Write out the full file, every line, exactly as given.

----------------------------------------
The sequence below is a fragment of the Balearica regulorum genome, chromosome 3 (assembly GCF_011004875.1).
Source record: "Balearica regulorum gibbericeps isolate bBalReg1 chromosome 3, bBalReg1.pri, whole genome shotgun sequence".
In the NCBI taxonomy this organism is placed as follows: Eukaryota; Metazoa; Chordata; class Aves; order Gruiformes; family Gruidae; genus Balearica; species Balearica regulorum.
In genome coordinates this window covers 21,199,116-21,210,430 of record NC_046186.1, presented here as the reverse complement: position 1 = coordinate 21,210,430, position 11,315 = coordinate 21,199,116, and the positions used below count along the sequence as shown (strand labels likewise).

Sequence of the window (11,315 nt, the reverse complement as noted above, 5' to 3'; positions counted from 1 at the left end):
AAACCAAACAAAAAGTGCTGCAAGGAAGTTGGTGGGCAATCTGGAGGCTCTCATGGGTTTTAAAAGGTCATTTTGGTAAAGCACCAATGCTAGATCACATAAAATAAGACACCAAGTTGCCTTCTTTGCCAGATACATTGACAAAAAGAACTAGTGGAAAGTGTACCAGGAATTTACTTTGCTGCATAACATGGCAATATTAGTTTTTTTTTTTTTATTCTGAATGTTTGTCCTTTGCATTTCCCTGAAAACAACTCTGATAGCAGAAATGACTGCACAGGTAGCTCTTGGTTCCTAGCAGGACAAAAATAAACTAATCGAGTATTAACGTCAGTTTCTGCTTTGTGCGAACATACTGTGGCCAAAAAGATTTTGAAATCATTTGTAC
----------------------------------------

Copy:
The sequence below is a fragment of the Balearica regulorum genome, chromosome 3 (assembly GCF_011004875.1).
Source record: "Balearica regulorum gibbericeps isolate bBalReg1 chromosome 3, bBalReg1.pri, whole genome shotgun sequence".
In the NCBI taxonomy this organism is placed as follows: Eukaryota; Metazoa; Chordata; class Aves; order Gruiformes; family Gruidae; genus Balearica; species Balearica regulorum.
In genome coordinates this window covers 21,199,116-21,210,430 of record NC_046186.1, presented here as the reverse complement: position 1 = coordinate 21,210,430, position 11,315 = coordinate 21,199,116, and the positions used below count along the sequence as shown (strand labels likewise).

Sequence of the window (11,315 nt, the reverse complement as noted above, 5' to 3'; positions counted from 1 at the left end):
AAACCAAACAAAAAGTGCTGCAAGGAAGTTGGTGGGCAATCTGGAGGCTCTCATGGGTTTTAAAAGGTCATTTTGGTAAAGCACCAATGCTAGATCACATAAAATAAGACACCAAGTTGCCTTCTTTGCCAGATACATTGACAAAAAGAACTAGTGGAAAGTGTACCAGGAATTTACTTTGCTGCATAACATGGCAATATTAGTTTTTTTTTTTTTATTCTGAATGTTTGTCCTTTGCATTTCCCTGAAAACAACTCTGATAGCAGAAATGACTGCACAGGTAGCTCTTGGTTCCTAGCAGGACAAAAATAAACTAATCGAGTATTAACGTCAGTTTCTGCTTTGTGCGAACATACTGTGGCCAAAAAGATTTTGAAATCATTTGTAC